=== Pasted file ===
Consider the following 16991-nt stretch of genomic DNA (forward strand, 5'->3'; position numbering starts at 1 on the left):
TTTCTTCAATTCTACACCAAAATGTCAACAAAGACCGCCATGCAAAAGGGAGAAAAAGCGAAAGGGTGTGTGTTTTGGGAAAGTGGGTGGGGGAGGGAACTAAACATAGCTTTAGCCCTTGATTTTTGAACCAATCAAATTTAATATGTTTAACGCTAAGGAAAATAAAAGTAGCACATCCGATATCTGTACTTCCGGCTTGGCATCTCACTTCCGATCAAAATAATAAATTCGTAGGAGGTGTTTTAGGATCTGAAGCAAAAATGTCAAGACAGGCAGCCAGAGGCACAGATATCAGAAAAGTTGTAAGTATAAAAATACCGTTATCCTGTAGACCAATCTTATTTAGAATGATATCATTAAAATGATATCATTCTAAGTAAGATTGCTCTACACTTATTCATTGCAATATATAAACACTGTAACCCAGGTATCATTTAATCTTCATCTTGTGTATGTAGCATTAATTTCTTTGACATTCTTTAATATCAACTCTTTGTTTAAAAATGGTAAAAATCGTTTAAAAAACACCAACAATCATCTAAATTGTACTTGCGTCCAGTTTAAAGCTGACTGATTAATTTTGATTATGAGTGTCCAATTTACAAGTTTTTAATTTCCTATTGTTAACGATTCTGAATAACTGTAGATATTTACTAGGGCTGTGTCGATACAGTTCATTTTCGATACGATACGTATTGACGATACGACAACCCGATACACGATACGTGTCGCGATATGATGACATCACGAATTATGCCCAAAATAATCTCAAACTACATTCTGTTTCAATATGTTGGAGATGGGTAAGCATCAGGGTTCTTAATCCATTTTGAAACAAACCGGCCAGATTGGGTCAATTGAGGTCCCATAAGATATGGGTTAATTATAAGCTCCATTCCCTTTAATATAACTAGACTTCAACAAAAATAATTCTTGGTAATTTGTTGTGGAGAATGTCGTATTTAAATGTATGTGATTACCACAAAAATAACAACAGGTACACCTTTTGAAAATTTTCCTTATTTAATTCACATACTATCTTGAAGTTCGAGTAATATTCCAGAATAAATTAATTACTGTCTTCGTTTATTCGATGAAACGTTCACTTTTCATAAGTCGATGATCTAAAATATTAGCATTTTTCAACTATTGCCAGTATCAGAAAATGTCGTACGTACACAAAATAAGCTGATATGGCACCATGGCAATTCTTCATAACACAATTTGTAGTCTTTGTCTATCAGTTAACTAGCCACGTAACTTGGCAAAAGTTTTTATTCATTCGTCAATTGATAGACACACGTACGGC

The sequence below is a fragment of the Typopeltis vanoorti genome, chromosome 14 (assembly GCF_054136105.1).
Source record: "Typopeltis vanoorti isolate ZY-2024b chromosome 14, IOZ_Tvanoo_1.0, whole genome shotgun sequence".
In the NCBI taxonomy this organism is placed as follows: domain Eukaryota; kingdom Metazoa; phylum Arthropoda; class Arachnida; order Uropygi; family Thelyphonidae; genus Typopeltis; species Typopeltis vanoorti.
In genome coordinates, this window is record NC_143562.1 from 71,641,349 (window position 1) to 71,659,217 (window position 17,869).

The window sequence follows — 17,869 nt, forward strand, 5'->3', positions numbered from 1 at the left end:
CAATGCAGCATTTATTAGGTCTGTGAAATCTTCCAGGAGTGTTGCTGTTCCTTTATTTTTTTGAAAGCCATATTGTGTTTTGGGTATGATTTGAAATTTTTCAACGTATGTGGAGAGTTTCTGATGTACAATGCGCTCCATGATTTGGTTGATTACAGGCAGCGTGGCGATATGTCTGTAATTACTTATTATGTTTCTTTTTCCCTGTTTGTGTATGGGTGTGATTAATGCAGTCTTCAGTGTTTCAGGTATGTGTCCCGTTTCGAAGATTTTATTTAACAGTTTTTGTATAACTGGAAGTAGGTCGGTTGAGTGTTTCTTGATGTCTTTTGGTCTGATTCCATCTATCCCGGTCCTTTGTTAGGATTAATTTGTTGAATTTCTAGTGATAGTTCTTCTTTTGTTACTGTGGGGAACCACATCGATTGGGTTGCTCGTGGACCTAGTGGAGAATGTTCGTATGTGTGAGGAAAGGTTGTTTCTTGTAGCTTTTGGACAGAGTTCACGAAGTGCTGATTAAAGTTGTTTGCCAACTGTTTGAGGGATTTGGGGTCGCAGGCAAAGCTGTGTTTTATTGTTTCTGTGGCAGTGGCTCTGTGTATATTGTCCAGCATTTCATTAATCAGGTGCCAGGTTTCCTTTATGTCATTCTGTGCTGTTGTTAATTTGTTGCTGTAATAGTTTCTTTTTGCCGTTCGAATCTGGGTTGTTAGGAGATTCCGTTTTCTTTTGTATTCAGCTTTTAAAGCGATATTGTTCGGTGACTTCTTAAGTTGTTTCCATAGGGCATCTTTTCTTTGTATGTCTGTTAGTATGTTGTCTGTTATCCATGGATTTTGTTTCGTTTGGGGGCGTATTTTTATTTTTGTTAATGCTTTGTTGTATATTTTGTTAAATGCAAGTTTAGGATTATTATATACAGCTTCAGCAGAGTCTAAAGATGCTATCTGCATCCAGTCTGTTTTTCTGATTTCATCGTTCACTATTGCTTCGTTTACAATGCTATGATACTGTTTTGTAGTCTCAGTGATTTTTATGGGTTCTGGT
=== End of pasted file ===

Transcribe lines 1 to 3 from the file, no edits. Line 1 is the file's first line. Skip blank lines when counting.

Consider the following 16991-nt stretch of genomic DNA (forward strand, 5'->3'; position numbering starts at 1 on the left):
TTTCTTCAATTCTACACCAAAATGTCAACAAAGACCGCCATGCAAAAGGGAGAAAAAGCGAAAGGGTGTGTGTTTTGGGAAAGTGGGTGGGGGAGGGAACTAAACATAGCTTTAGCCCTTGATTTTTGAACCAATCAAATTTAATATGTTTAACGCTAAGGAAAATAAAAGTAGCACATCCGATATCTGTACTTCCGGCTTGGCATCTCACTTCCGATCAAAATAATAAATTCGTAGGAGGTGTTTTAGGATCTGAAGCAAAAATGTCAAGACAGGCAGCCAGAGGCACAGATATCAGAAAAGTTGTAAGTATAAAAATACCGTTATCCTGTAGACCAATCTTATTTAGAATGATATCATTAAAATGATATCATTCTAAGTAAGATTGCTCTACACTTATTCATTGCAATATATAAACACTGTAACCCAGGTATCATTTAATCTTCATCTTGTGTATGTAGCATTAATTTCTTTGACATTCTTTAATATCAACTCTTTGTTTAAAAATGGTAAAAATCGTTTAAAAAACACCAACAATCATCTAAATTGTACTTGCGTCCAGTTTAAAGCTGACTGATTAATTTTGATTATGAGTGTCCAATTTACAAGTTTTTAATTTCCTATTGTTAACGATTCTGAATAACTGTAGATATTTACTAGGGCTGTGTCGATACAGTTCATTTTCGATACGATACGTATTGACGATACGACAACCCGATACACGATACGTGTCGCGATATGATGACATCACGAATTATGCCCAAAATAATCTCAAACTACATTCTGTTTCAATATGTTGGAGATGGGTAAGCATCAGGGTTCTTAATCCATTTTGAAACAAACCGGCCAGATTGGGTCAATTGAGGTCCCATAAGATATGGGTTAATTATAAGCTCCATTCCCTTTAATATAACTAGACTTCAACAAAAATAATTCTTGGTAATTTGTTGTGGAGAATGTCGTATTTAAATGTATGTGATTACCACAAAAATAACAACAGGTACACCTTTTGAAAATTTTCCTTATTTAATTCACATACTATCTTGAAGTTCGAGTAATATTCCAGAATAAATTAATTACTGTCTTCGTTTATTCGATGAAACGTTCACTTTTCATAAGTCGATGATCTAAAATATTAGCATTTTTCAACTATTGCCAGTATCAGAAAATGTCGTACGTACACAAAATAAGCTGATATGGCACCATGGCAATTCTTCATAACACAATTTGTAGTCTTTGTCTATCAGTTAACTAGCCACGTAACTTGGCAAAAGTTTTTATTCATTCGTCAATTGATAGACACACGTACGGC

The sequence below is a fragment of the Typopeltis vanoorti genome, chromosome 14 (assembly GCF_054136105.1).